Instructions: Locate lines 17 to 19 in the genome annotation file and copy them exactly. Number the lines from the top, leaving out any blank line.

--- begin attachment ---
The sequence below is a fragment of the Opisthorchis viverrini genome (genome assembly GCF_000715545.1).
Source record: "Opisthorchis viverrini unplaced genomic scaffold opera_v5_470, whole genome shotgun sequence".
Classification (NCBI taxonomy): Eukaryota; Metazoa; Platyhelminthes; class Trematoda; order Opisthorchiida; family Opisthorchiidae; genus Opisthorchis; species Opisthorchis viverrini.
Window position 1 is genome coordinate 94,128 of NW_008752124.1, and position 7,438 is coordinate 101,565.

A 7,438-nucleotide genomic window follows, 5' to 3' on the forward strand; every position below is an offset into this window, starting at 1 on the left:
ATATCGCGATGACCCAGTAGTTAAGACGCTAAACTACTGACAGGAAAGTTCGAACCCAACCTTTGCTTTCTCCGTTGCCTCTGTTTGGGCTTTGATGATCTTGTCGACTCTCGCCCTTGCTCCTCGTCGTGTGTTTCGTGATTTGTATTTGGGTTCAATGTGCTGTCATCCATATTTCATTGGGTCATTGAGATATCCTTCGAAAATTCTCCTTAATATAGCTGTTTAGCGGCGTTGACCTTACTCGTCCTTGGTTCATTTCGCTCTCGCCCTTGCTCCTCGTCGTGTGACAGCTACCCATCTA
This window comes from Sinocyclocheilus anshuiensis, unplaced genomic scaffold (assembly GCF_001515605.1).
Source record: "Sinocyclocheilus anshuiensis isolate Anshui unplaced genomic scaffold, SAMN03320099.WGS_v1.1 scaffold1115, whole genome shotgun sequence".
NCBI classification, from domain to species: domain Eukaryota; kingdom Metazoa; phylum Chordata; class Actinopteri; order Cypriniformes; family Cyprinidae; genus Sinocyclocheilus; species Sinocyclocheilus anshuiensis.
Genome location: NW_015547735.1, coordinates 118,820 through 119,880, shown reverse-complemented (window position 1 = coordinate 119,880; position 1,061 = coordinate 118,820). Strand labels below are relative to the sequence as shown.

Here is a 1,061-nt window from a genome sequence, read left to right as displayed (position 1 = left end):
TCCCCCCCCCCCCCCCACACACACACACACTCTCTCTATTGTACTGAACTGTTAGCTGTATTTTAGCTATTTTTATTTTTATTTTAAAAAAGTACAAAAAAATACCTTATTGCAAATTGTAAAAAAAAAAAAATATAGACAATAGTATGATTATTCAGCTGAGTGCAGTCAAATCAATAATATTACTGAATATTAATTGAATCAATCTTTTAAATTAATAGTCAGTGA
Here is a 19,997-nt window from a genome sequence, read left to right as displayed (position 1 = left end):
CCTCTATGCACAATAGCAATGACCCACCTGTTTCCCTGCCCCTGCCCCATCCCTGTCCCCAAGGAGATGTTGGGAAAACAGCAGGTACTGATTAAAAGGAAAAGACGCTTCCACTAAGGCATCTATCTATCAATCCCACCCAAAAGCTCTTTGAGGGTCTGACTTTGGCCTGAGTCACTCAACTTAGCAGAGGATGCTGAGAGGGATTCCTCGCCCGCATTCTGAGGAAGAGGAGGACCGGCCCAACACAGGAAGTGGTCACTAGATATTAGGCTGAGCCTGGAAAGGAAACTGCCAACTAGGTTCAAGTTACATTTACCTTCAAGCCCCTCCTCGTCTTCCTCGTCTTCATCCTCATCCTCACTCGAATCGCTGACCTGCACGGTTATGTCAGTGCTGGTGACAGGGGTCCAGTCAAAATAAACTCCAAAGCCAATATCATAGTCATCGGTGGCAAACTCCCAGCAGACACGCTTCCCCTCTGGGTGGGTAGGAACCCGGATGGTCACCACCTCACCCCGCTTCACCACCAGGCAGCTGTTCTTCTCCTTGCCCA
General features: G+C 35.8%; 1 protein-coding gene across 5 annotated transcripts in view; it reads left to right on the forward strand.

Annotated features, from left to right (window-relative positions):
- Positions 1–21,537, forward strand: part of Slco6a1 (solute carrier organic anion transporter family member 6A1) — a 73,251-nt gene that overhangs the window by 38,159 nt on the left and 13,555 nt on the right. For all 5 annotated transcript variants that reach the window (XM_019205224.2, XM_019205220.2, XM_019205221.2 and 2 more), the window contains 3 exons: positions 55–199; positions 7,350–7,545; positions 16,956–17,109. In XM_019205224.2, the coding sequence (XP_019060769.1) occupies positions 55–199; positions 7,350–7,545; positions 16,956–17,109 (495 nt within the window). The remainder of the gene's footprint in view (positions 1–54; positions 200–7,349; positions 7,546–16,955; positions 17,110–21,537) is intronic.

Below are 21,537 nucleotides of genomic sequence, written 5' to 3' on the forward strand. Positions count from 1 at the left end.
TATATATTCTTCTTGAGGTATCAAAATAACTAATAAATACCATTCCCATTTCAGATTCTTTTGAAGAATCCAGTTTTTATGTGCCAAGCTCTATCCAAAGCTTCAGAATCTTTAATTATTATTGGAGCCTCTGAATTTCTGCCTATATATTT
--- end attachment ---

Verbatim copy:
- Positions 1–21,537, forward strand: part of Slco6a1 (solute carrier organic anion transporter family member 6A1) — a 73,251-nt gene that overhangs the window by 38,159 nt on the left and 13,555 nt on the right. For all 5 annotated transcript variants that reach the window (XM_019205224.2, XM_019205220.2, XM_019205221.2 and 2 more), the window contains 3 exons: positions 55–199; positions 7,350–7,545; positions 16,956–17,109. In XM_019205224.2, the coding sequence (XP_019060769.1) occupies positions 55–199; positions 7,350–7,545; positions 16,956–17,109 (495 nt within the window). The remainder of the gene's footprint in view (positions 1–54; positions 200–7,349; positions 7,546–16,955; positions 17,110–21,537) is intronic.

Below are 21,537 nucleotides of genomic sequence, written 5' to 3' on the forward strand. Positions count from 1 at the left end.
TATATATTCTTCTTGAGGTATCAAAATAACTAATAAATACCATTCCCATTTCAGATTCTTTTGAAGAATCCAGTTTTTATGTGCCAAGCTCTATCCAAAGCTTCAGAATCTTTAATTATTATTGGAGCCTCTGAATTTCTGCCTATATATTT